‘That’s the Way We’ve Always Done It’ Doesn’t Cut It in School Security Anymore

Michael Garcia of HID Global explains why school districts need a proactive, unified approach to safety and security.

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Being proactive with a unified approach to school security and safety is critical to preventing and responding to incidents. However, historically most school districts have taken the exact opposite approach. Traditionally, they’ve waited to address their pressing safety and security vulnerabilities until after a major incident has occurred, according to Michael Garcia, HID Global’s safe schools national end user director.

“Force protection, defense in depth, qualitative third party, independent verification and validation — the necessary things for a risk assessment — were never on the school budget,” says Garcia. “So, they could never be planned for, they were always reactively financed.”

Mike Garcia will be presenting "Mobile Access for Improved School Security & Business Operations" at the 2024 Campus Safety Conference being held in Atlanta, July 8-10. For more information and to register, visit CampusSafetyConference.com.

What followed would usually be a piecemeal approach to school security upgrades. Cameras would be installed at one time, intrusion sensors would be installed at another, locks would be installed on classroom doors the following year, and so on. Although the installation of this equipment was a significant improvement over what was protecting the campus before, the systems that were implemented often wouldn’t communicate or integrate with each other.

Another challenge with the traditional way of handling school security, especially as it applied to access control, was that very often first responders would have difficulty accessing the scene of an emergency because they didn’t have the right keys or access control credentials.

To be fair, it’s understandable why the reactive approach to school safety had traditionally been school districts’ modus operandi. K-12 campus protection is a relatively new field, and the recent changes to it seem to have come at lightning speed. What’s more, the vast majority of school board members don’t volunteer for their positions to become security experts. The same goes for administrators and educators, who have been trained to focus on academics, not active shooter response.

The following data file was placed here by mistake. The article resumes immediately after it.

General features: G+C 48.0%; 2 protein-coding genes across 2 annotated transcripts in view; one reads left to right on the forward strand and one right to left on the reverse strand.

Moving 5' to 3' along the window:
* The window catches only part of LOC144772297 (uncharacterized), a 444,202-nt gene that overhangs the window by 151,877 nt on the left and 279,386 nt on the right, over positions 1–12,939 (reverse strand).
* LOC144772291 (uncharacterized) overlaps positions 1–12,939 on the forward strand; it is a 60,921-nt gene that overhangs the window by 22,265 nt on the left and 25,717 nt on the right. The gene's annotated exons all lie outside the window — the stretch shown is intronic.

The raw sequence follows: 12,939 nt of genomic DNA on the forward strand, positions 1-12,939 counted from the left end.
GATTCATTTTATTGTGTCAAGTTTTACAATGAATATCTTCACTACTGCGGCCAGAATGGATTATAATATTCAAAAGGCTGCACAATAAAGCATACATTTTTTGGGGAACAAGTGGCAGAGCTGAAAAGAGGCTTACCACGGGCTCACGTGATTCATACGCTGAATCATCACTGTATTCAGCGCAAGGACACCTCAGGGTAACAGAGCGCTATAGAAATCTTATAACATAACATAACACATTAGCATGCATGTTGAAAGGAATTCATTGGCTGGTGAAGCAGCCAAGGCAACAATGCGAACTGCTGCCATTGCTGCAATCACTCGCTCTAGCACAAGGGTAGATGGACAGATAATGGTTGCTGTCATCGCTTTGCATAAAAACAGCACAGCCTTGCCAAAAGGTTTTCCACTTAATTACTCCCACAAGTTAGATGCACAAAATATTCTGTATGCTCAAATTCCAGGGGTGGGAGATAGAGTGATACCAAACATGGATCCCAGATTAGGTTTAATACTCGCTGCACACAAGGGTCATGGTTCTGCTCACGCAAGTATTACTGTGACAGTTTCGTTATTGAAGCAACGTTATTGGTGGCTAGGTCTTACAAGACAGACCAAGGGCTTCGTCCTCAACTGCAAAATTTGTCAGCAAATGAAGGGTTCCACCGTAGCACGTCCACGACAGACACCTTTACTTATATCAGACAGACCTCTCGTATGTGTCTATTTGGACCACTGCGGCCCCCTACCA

However, Garcia says all of this must change. Mental health, behavioral interventions, mitigation efforts, risk assessors, people, processes, and security technologies must all work together as an “orchestra” with one conductor. Doing so will help prevent school security incidents from happening in the first place, mitigate them when they do occur, and ensure first responders will be able to quickly and appropriately respond.

In this interview, Garcia specifically covers:

  • Why school districts have historically relied on standalone solutions: 0:10
  • How this piecemeal procurement process was implemented, and why it didn’t work: 2:10
  • Why there historically hasn’t been a planned approach to school safety and security procurements: 4:40
  • How disparate groups in a school district, including the security director, mental health, safety committee and other administrators should now work together. 7:26
  • Who should involved in campus safety and security planning: 9:19
  • The layers of security as described by the PASS guidelines: 12:23
  • How a unified program can deliver reliable situational analysis and response: 15:52 
  • How mobile credentials can be used to achieve rapid incident response: 20:20

Watch the full interview here or listen on the go on Apple or Spotify.

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About the Author

robin hattersley headshot

Robin has been covering the security and campus law enforcement industries since 1998 and is a specialist in school, university and hospital security, public safety and emergency management, as well as emerging technologies and systems integration. She joined CS in 2005 and has authored award-winning editorial on campus law enforcement and security funding, officer recruitment and retention, access control, IP video, network integration, event management, crime trends, the Clery Act, Title IX compliance, sexual assault, dating abuse, emergency communications, incident management software and more. Robin has been featured on national and local media outlets and was formerly associate editor for the trade publication Security Sales & Integration. She obtained her undergraduate degree in history from California State University, Long Beach.

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